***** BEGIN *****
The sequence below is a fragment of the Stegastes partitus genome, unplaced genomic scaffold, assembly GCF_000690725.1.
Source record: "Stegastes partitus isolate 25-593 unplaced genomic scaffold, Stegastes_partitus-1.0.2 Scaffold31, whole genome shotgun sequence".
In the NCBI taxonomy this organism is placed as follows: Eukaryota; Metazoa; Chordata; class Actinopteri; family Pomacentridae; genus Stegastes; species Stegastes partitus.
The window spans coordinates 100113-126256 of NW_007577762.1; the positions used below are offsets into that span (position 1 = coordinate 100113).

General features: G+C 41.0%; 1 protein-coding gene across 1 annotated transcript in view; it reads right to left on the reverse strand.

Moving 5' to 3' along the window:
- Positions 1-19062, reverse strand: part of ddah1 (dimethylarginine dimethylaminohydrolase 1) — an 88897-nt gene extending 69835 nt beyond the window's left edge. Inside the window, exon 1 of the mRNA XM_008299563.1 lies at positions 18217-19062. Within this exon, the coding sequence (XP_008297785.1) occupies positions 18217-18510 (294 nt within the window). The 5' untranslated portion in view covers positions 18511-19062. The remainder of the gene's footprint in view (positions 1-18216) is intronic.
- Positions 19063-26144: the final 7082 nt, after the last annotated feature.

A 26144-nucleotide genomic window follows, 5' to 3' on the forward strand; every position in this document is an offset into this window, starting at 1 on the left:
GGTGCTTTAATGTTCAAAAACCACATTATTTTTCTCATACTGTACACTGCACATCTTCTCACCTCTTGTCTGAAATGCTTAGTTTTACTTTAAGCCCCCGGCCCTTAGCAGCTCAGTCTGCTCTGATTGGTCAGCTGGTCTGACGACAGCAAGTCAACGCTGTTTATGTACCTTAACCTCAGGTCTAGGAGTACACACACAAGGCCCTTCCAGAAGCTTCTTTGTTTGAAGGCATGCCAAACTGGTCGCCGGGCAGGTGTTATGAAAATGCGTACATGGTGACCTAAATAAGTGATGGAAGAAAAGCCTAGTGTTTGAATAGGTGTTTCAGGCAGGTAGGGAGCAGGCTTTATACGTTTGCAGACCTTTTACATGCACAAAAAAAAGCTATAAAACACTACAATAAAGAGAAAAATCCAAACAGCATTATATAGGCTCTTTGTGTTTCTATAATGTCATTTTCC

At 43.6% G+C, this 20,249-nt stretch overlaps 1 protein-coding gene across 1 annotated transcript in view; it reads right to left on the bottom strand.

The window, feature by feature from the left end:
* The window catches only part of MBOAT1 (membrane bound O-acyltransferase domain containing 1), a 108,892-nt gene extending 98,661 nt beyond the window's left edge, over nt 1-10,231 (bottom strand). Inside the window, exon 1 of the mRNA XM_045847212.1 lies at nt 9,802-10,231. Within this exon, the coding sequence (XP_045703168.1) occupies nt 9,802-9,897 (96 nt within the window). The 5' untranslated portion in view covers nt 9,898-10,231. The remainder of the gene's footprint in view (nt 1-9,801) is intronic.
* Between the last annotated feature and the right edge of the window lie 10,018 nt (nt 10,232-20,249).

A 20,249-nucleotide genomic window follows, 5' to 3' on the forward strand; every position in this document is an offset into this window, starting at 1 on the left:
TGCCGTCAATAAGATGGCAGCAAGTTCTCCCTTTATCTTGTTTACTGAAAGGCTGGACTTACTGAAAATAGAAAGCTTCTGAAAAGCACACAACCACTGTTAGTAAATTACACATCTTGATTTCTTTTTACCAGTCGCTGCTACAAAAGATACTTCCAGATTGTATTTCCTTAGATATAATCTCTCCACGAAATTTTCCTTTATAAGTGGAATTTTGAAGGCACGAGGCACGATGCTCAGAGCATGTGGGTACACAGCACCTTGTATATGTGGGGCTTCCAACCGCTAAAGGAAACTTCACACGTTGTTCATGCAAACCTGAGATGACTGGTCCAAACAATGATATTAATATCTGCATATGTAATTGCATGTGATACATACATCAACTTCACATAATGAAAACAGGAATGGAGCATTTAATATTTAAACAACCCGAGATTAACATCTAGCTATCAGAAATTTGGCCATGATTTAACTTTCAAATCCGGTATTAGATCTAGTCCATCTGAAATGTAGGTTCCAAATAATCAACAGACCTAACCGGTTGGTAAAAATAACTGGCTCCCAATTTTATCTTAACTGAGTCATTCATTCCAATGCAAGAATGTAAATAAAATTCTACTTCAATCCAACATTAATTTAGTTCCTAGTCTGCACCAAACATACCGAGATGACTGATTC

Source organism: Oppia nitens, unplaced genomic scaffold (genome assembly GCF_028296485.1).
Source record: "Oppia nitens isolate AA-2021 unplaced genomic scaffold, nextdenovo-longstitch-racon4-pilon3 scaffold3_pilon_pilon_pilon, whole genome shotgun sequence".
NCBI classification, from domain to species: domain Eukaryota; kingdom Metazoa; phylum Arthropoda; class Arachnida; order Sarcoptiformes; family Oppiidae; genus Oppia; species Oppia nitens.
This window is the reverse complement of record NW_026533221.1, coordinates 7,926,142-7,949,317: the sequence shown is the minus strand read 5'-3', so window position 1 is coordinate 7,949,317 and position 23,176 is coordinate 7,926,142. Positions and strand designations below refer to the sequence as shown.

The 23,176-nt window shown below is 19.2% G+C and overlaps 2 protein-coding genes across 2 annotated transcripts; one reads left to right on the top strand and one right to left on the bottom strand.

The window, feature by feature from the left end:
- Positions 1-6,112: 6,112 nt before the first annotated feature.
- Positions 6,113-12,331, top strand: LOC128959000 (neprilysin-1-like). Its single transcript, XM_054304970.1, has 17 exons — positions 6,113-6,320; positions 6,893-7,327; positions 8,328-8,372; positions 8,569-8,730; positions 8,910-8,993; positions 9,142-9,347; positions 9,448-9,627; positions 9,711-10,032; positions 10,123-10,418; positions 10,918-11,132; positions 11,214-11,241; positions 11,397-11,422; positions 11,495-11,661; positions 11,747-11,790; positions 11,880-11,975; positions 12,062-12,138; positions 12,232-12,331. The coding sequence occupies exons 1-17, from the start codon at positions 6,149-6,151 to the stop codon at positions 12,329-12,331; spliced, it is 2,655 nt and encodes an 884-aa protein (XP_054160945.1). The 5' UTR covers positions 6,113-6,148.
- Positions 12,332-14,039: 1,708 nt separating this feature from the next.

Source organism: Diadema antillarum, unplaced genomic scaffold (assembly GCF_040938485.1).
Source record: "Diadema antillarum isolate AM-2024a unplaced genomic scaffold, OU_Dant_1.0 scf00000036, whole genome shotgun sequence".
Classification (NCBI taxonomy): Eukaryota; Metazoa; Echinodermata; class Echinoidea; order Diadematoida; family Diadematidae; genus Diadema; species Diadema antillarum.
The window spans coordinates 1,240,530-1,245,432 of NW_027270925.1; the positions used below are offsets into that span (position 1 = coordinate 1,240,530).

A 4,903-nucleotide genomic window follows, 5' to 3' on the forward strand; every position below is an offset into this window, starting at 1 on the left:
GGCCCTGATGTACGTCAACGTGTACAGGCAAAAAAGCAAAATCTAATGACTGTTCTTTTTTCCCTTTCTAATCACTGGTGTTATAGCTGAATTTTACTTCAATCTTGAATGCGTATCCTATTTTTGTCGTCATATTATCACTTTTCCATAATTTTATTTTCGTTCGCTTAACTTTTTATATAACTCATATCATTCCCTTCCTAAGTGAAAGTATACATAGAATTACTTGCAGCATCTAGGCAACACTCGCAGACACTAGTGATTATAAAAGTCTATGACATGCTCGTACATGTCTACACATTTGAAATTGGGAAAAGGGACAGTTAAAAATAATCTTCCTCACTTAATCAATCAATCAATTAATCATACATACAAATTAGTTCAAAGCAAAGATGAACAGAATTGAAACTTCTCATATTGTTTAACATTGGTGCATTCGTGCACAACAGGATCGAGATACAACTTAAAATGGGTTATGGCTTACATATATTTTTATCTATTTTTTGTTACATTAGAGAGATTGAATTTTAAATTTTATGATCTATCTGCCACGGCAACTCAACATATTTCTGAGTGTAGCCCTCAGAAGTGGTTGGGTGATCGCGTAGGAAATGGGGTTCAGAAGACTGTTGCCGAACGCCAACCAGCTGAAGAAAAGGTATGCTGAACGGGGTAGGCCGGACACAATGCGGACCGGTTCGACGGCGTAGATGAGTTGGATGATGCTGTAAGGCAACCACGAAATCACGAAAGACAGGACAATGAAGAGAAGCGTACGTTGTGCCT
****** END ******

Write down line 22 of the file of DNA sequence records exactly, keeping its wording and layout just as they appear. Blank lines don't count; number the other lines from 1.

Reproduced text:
The window, feature by feature from the left end: